I am also a frequent consumer of legal services through this company, and similarly, I would never hire a lawyer who charges a consult fee for me to interview them to see if they are good fit for my matter. In an initial consult, as counselor I don’t give legal advice, and as a client I don’t expect it.

      Of course, there are situations where clients are looking for advice in the first meeting. But these clients can easily be weeded out in a quick phone call. In those cases, the meeting is often a hybrid of sales pitch and legal counsel, and it’s appropriate to charge a fee for the consult. However, I typically discount my hourly rate to adjust for the sales pitch portion.

      In many cases, I think lawyers are less like doctors, and more like general contractors. Ever get quotes from a general contractor to do work on your home? You wouldn’t expect to pay a fee to get an estimate, and they usually put in a fair amount of work to spec out a job. If you ask any GC, I’m sure they would tell you that they, too, contend with many tire kickers.

      This all being said, I agree with Joleena about clients referred from other attorneys. Because you are implicitly endorsed by the referring attorney, that business is yours to lose. You always have more to lose by annoying the referral source by charging the referral fee than the few hundred dollars you will gain.

      • I disagree. My parents are doctors. If you want free consulting – forget about it. They won’t even listen to you. Likewise, we charge initial consultation fee in our law firm. Any professional should not work for free. Ever heard about free construction workers?.. Respect yourself and charge for your services. Paid initial consultation is also a good way to weed out cheapskates.

        • Thanks for the note Anna!

          I guess it depends on how you view initial consults. If you view it as a marketing opportunity, then like any other marketing activity, you are not disrespecting yourself by not asking for a consult fee. In fact, many attorneys take the view that the more meetings you have, if you are good at marketing, the more you can leverage those meetings into new clients by giving the prospect a good experience, and marketing to them for their referrals even if they do not end up retaining your firm. If you look at it as “legal work”, then you should consider getting paid for the time, but risk upside value of the marketing opportunity.

          My opinion on the issue of consult fees is based upon the context of my own practice area: my firm typically has long term relationships with clients on high value matters, so squeezing a couple of extra hundred dollars out of a qualified prospect, for us, is short-sighted.

          Notwithstanding, in a high volume practice with lower value engagements, a consult fee may be necessary.

          Every practice is different, and the decision to charge a consult fee (or not) will be unique for every type of practice.

          If one thing is clear, there is no one-size-fits-all solution.

          • I agree with Anna. But then, I don’t do matrimonial law; I do IP and business law.

            I have spent four years in undergraduate college, three years in law school, and over 10 years in practice as a solo attorney, on top of the 20+ years I spent doing something else between college and law school. I passed both a state bar and the patent bar the first time I took them. I’m a good lawyer with a solid background and a solid work ethic. I add value to my clients’ transactions.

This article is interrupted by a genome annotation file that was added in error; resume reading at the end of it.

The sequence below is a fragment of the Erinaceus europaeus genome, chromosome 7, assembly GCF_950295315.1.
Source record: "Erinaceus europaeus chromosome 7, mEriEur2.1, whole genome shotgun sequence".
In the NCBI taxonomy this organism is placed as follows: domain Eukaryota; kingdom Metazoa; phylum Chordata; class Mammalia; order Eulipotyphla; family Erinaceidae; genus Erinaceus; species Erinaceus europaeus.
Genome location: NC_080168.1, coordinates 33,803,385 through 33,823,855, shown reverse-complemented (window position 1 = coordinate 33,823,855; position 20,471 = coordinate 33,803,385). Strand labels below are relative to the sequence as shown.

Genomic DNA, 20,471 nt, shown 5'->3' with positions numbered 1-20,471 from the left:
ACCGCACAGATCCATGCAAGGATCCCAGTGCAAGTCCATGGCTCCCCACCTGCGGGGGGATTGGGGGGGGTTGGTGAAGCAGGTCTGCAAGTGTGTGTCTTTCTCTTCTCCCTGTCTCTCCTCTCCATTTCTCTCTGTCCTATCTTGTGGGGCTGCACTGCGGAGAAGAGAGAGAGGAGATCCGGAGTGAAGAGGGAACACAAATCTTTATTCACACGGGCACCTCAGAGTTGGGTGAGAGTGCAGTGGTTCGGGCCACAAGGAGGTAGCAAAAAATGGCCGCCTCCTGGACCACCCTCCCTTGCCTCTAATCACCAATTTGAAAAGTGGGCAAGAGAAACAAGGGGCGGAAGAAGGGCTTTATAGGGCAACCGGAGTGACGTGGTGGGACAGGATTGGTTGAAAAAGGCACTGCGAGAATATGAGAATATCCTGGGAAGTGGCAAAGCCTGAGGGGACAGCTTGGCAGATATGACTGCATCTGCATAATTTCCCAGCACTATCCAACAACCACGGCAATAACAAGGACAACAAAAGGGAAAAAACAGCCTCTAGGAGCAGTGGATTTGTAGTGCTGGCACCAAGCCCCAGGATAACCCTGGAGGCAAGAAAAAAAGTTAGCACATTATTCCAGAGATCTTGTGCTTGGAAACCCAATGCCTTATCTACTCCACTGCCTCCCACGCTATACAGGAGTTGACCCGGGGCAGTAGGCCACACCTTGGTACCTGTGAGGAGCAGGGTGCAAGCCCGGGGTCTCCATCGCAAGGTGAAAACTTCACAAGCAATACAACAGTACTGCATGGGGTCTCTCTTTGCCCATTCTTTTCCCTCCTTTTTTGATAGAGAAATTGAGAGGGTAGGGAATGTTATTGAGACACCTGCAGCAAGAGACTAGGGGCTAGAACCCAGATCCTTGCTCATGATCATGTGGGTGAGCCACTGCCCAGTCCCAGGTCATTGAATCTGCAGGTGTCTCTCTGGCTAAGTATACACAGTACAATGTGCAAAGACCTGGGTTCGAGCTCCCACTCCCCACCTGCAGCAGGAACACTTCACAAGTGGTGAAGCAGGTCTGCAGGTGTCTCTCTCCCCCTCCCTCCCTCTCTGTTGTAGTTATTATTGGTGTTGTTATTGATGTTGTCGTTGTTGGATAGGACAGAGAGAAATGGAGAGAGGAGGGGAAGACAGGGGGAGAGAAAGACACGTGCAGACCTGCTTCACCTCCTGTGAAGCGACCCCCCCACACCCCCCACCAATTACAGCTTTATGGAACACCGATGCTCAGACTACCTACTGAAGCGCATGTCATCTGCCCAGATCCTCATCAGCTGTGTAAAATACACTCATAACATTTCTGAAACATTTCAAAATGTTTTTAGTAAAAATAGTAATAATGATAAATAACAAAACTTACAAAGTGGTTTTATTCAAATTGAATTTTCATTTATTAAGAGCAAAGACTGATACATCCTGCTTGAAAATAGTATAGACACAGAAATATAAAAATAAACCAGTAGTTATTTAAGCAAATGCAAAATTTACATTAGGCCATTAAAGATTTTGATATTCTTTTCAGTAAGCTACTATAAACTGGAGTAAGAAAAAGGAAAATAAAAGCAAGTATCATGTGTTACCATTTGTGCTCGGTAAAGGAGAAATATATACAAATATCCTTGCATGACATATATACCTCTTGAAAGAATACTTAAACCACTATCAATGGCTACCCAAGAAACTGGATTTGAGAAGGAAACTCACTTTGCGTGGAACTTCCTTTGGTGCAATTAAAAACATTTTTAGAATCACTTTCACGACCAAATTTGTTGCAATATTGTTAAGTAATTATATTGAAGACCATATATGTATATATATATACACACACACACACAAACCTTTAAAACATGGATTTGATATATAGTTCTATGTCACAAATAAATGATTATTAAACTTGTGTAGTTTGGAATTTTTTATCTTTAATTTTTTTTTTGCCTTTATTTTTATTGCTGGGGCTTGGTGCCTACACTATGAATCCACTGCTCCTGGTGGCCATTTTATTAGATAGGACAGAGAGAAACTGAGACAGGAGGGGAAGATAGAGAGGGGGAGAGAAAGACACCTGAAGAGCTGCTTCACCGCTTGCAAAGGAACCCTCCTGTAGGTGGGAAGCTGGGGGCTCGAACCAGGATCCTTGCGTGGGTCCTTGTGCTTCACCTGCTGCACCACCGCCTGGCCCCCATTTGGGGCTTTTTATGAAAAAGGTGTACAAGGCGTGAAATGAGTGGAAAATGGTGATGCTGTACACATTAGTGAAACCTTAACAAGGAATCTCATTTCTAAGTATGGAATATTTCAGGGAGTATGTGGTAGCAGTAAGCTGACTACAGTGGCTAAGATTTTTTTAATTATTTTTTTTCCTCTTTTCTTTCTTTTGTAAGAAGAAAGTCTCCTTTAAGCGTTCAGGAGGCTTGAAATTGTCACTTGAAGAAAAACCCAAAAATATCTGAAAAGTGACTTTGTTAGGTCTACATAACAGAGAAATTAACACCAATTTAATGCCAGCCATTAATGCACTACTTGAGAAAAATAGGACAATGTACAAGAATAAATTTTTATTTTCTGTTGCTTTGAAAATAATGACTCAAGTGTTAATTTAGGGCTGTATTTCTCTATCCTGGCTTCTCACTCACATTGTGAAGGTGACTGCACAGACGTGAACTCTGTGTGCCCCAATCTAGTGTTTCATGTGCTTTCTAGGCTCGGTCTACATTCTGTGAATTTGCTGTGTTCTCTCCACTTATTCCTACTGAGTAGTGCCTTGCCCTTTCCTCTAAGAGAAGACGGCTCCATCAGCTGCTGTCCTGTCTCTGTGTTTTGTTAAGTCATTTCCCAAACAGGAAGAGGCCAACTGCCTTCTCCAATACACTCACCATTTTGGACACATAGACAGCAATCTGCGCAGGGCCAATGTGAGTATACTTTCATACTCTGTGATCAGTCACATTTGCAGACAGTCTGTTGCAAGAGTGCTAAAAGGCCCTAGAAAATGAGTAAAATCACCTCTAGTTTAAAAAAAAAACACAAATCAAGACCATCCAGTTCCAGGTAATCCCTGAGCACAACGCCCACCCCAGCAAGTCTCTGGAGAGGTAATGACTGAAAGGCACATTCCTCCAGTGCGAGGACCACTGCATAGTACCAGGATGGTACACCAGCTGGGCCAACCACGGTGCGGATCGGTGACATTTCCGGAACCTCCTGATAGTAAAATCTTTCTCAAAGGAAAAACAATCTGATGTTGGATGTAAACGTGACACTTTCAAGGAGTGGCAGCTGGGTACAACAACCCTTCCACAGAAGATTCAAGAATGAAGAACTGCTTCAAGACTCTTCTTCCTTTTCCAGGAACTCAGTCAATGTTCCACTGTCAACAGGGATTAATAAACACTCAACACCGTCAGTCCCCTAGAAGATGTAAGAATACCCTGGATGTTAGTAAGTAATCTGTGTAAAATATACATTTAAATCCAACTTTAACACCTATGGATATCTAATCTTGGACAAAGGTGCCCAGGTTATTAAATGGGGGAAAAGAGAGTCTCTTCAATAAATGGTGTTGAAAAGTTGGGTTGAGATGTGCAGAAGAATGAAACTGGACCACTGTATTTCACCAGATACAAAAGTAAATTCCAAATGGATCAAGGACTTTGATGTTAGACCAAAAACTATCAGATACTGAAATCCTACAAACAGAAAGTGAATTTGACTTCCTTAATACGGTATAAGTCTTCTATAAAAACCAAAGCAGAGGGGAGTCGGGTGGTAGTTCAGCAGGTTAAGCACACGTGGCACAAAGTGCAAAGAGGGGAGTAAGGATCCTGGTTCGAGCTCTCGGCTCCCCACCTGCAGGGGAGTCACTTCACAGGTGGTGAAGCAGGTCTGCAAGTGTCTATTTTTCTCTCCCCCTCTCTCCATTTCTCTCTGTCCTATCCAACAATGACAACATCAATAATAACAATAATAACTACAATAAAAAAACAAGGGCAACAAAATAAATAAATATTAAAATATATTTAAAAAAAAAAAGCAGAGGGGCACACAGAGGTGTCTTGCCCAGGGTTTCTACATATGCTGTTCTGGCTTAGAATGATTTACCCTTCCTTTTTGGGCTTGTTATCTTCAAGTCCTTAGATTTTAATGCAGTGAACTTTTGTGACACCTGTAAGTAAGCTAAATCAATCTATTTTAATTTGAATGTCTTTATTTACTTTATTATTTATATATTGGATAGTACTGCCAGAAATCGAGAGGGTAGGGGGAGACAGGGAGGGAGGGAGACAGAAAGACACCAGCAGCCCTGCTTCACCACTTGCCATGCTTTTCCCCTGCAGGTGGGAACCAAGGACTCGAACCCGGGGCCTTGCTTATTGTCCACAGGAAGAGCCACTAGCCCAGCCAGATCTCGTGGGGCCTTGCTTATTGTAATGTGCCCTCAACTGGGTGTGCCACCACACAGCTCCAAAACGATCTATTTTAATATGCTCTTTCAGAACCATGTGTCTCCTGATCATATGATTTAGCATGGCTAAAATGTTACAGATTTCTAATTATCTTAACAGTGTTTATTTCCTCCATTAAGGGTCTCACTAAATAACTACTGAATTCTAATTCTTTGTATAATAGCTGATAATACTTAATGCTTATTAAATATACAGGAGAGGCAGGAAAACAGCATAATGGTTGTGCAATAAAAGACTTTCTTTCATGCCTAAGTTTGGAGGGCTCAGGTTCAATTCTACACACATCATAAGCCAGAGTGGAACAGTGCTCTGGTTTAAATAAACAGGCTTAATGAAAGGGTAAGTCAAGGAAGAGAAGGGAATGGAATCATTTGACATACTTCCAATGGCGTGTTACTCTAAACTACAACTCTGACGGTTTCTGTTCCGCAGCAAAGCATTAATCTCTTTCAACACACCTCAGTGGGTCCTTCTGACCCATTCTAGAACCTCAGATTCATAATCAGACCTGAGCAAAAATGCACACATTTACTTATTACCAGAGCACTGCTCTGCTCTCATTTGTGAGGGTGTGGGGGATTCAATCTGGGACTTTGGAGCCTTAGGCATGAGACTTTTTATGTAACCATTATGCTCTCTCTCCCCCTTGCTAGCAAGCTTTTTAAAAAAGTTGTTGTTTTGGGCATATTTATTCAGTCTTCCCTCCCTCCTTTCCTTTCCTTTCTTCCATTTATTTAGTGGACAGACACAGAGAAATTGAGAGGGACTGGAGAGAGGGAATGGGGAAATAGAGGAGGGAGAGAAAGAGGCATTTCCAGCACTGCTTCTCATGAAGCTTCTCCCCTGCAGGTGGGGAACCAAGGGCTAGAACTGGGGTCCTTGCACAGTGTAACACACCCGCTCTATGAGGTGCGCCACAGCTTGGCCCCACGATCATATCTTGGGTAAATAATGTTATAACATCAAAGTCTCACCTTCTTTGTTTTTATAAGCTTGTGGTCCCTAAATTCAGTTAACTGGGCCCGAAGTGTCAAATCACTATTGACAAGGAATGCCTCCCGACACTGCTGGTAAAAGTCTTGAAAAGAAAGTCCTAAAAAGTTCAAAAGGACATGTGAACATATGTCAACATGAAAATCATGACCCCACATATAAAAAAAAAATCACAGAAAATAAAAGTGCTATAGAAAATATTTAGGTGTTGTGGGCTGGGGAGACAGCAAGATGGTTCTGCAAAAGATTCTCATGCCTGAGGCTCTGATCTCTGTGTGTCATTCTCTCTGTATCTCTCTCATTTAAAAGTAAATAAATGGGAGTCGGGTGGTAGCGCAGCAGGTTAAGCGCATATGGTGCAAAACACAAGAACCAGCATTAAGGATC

There was a time when I didn’t charge an initial consultation fee. During that time, potential clients got good, actionable legal advice for free, and never came back. I felt used, taken advantage of, in a position of weakness.

            I fixed that by starting to charge a nominal fee for an initial consultation. The client still walked out of the consultation with good, actionable legal advice, but they now do so for a (minimal) fee. Sometimes they don’t come back; more often, they do. I no longer feel used or abused, either way.

            I charge a set fee for however long the client takes for an initial consultation. If the client takes five minutes, I charge the same fee as I do to the client who takes three hours. I charge that fee for my bank of knowledge, not for my time. And my bank of knowledge is worth every dime of my initial consultation fee.

            I also use that initial consultation fee as a weeding mechanism. If a client objects to paying the consultation fee, the client won’t pay the fee for my actual work for them. I don’t need any more no-pay clients (outside of the pro bono work I do through recognized pro bono agencies)

            I learned the hard way that, in my area of practice, if I give a free initial consultation, I devalue myself in the client’s eyes (and in my own). I am not willing to do that.

    • Anil Thomas
      on said:

      Consultation fees is a must in legal profession.A Client comes to a lawyer when he has a problem.You are bound to give him legal advice for his problem.Whether he accepts your advice or not is secondary at the initial stage.So if you don’t charge him initially ,you mayn’t get anything from him later.

      • Hi Anil,
        But what about situations where the client is choosing between several lawyers and is meeting you to see if you are the best fit? Do you think it’s right to charge a client a fee to hear your firm’s sales pitch? Does your practice area permit you have a quick meeting/call where you do not provide specific legal advice in the meeting, and then schedule a paid consult once they take the next step with you?

        • Michelle Brown
          on said:

          I agree with you 100% such is the case for us. We are looking to interview several attorney for a legal matter for my son. I’m not expecting legal advice. I want to know about experience, if they have handle this type of case. What’s the experience in the particular jurisdiction. If people are coming in expecting free legal advise at a consult shame on them. I dont expect legal advise until I have retained them.